What is septicemia?
Septicemia, or sepsis, is the clinical name for blood poisoning by bacteria. It is the body's most extreme response to an infection. Sepsis that progresses to septic shock has a death rate as high as 50%, depending on the type of organism involved. Sepsis is a medical emergency and needs urgent medical treatment. Without treatment, sepsis can quickly lead to tissue damage, organ failure, and death.
What causes sepsis?
These infections are most often associated with sepsis:
Lung infections (pneumonia)
Urinary tract infections
Infections in the intestines or gut
These 3 germs most frequently develop into sepsis are:
Staphylococcus aureus (staph)
Escherichia coli (E. coli)
Some types of Streptococcus
Who is at risk for sepsis?
An infection can happen to anyone, but there are certain risk factors that put people at higher risk for developing sepsis. These include people with:
Chronic medical conditions such as diabetes, cancer, lung disease, immune system disorders, and kidney disease
Weak immune systems
A previous hospitalization (especially hospitalization for an infection)
Also at risk are:
Children younger than 1 year of age
Adults age 65 and older
What are the symptoms of sepsis?
The following are the most common symptoms of sepsis. However, each person may experience symptoms differently.
People with sepsis often develop a hemorrhagic rash—a cluster of tiny blood spots that look like pinpricks in the skin. If untreated, these gradually get bigger and begin to look like fresh bruises. These bruises then join together to form larger areas of purple skin damage and discoloration.
Sepsis develops very quickly. The person rapidly becomes very ill, and may:
Lose interest in food and surroundings
Have a high heart rate
Become sensitive to light
Complain of extreme pain or discomfort
Feel cold, with cool hands and feet
Become lethargic, anxious, confused, or agitated
Experience a coma and sometimes death
Those who become ill more slowly may also develop some of the signs of meningitis. The symptoms of sepsis may look like other conditions or medical problems. Always see your healthcare provider for a diagnosis.
How is sepsis diagnosed?
The diagnose sepsis, your healthcare provider will look for a variety of physical finding such as low blood pressure, fever, increased heart rate, and increased breathing rate. Your provider will also do a variety of lab tests that check for signs of infection and organ damage. Since some sepsis symptoms (such as fever and trouble breathing) can often be seen in other conditions, sepsis can be hard to diagnose in its initial stages.
How is sepsis treated?
Specific treatment for sepsis will be determined by your healthcare provider based on:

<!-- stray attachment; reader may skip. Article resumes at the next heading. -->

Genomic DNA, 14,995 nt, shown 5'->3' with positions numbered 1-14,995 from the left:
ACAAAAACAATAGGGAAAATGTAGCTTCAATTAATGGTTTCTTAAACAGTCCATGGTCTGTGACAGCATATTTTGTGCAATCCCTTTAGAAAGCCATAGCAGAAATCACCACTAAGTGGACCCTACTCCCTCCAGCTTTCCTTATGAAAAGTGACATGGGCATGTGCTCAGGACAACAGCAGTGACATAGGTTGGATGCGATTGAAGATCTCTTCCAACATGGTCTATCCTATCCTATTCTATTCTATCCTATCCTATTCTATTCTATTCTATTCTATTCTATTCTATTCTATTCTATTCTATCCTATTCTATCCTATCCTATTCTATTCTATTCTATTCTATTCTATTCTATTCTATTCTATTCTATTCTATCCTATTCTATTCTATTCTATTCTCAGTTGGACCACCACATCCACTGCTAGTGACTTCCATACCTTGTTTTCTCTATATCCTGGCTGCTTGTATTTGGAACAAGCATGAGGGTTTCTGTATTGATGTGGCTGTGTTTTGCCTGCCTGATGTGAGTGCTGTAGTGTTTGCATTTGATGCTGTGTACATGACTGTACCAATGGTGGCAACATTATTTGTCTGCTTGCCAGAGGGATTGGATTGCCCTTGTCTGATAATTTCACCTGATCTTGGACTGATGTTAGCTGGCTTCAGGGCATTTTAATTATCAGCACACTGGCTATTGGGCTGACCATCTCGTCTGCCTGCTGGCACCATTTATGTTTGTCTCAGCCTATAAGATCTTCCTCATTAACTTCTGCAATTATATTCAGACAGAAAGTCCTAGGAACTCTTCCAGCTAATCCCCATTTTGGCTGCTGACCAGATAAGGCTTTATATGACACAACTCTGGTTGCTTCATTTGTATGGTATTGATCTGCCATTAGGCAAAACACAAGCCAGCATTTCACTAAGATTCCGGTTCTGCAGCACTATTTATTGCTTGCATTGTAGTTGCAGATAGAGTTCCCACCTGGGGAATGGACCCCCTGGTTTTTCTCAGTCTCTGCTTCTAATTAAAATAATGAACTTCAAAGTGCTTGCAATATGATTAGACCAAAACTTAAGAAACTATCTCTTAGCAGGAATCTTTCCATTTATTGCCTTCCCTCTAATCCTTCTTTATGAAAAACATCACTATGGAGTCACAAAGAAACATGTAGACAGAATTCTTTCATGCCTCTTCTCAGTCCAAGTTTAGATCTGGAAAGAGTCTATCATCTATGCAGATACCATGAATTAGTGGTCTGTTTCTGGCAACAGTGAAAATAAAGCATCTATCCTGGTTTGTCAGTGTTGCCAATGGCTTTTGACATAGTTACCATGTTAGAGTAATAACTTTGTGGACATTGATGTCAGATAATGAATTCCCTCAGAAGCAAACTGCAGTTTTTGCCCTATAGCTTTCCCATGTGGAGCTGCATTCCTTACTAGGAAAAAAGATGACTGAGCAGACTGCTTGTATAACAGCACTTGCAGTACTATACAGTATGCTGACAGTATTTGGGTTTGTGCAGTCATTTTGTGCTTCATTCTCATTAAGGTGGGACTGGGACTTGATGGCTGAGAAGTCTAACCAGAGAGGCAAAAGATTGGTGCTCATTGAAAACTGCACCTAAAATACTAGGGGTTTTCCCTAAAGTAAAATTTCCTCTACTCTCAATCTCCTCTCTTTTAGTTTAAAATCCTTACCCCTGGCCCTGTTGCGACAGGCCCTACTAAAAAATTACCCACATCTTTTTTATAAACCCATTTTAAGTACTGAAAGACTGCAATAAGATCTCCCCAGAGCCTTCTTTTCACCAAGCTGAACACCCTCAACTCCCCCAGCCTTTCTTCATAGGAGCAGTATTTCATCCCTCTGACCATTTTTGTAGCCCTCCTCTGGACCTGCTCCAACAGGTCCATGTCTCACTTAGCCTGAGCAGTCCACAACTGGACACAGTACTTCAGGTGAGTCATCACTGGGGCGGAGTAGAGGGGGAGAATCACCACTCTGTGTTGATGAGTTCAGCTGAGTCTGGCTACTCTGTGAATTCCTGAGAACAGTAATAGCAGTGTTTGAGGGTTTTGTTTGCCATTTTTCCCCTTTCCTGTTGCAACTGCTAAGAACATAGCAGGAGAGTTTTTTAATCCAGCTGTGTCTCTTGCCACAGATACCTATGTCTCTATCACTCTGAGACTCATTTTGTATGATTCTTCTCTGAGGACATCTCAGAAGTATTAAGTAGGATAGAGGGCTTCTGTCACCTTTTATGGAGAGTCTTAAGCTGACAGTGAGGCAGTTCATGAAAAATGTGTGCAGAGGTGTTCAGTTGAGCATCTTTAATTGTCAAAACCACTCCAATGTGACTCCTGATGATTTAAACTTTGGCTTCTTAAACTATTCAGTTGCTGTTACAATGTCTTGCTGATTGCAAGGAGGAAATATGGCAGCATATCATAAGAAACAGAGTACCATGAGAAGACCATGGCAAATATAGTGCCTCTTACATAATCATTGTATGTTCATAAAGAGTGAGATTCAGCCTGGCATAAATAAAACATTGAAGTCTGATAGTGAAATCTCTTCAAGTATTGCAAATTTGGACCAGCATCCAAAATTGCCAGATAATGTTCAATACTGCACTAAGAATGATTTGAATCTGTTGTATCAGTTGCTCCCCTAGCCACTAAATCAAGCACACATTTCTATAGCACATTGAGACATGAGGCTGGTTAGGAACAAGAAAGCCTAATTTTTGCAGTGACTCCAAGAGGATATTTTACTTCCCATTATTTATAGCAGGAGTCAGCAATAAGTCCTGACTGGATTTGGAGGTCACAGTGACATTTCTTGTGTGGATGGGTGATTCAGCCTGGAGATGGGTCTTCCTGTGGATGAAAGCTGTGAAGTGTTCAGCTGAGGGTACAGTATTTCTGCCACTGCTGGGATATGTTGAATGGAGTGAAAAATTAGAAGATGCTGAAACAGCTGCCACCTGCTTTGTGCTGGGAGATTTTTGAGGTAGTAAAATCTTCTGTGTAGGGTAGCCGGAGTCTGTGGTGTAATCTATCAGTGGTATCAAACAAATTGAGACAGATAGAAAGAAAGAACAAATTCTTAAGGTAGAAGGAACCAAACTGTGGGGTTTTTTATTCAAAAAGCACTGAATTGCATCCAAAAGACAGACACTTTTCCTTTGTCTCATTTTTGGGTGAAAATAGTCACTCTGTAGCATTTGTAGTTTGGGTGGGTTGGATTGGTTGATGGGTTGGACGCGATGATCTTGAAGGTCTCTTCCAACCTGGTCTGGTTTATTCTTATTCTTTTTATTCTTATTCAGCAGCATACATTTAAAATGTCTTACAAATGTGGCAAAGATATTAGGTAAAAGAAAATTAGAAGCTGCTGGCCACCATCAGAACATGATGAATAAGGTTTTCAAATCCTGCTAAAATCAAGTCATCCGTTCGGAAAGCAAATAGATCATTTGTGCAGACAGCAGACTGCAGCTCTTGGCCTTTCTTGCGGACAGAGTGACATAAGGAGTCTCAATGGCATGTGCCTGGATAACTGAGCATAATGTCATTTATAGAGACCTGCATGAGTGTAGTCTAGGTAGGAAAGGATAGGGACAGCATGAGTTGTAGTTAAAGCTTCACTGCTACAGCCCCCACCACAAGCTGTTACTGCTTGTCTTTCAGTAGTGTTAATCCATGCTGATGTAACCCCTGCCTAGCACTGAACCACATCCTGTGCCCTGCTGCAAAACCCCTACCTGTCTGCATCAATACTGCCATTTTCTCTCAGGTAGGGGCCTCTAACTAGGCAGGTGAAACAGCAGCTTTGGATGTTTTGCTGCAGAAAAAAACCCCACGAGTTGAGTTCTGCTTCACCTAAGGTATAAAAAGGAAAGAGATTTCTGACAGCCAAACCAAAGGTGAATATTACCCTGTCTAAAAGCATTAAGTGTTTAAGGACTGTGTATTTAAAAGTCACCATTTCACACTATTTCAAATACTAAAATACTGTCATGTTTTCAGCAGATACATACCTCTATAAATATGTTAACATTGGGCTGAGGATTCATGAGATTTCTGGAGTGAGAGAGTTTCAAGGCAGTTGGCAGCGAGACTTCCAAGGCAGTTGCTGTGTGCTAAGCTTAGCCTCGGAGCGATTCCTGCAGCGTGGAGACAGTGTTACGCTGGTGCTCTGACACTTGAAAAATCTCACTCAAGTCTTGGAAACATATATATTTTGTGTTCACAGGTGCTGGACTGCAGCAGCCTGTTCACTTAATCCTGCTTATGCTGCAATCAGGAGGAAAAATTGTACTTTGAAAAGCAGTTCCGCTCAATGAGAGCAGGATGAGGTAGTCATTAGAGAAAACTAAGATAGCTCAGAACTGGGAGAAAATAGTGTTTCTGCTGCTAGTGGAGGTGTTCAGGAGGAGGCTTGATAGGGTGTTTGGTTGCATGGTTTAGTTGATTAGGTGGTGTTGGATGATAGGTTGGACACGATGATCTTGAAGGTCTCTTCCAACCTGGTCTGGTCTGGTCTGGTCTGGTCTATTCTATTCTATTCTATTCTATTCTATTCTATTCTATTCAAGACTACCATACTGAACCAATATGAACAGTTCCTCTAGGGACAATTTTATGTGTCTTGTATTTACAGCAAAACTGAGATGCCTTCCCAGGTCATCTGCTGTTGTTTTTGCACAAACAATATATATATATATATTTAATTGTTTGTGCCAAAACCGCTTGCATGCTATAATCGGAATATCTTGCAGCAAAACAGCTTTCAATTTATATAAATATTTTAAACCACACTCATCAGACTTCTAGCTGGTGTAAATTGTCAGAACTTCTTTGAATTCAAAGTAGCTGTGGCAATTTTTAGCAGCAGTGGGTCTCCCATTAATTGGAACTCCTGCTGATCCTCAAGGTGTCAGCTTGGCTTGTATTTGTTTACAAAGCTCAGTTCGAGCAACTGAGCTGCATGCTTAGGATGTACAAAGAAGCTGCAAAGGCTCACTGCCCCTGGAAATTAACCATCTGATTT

Your age, overall health, and medical history
Extent of the condition
Your tolerance for specific medicines, procedures, or therapies
Expectations for the course of the condition
Your opinion or preference
Sepsis is a life-threatening emergency that needs immediate medical attention. People with sepsis are hospitalized and treatment is started as quickly as possible. Treatment includes antibiotics, managing blood flow to organs, and treating the source of the infection. Many people need oxygen and IV (intravenous) fluids to help get blood flow and oxygen to the organs. Depending on the person, help with breathing with a ventilator or kidney dialysis may be needed. Surgery is sometimes used to remove tissue damaged by the infection.
How can I prevent sepsis?
One of the most important infection control behaviors is hand washing. You should wash hands with clean, running water for at least 20 seconds. Wash your hands:
After using the toilet
Before and after caring for a sick person
Before, during, and after preparing food
Before and after cleaning a wound or cut
After blowing your nose, coughing, or sneezing
After touching an animal or handling pet food or pet treats
After changing diapers or cleaning up after a child who has used the toilet
After touching garbage
To help keep your immune system strong and prevent sepsis, also:
Keep cuts clean and covered until healed.
Manage chronic medical conditions such as diabetes.
Maintain a healthy weight.
Eat a healthy well-balanced diet.
Get recommended vaccinations on schedule.
When an infected area is not getting better or is getting worse, get medical care.
June 28, 2018
Sepsis syndrome in adults: Epidemiology; definitions, clinical presentation, diagnosis, and prognosis, Up To Date
Fraser, Marianne, MSN, RN,Zingman, Barry, MD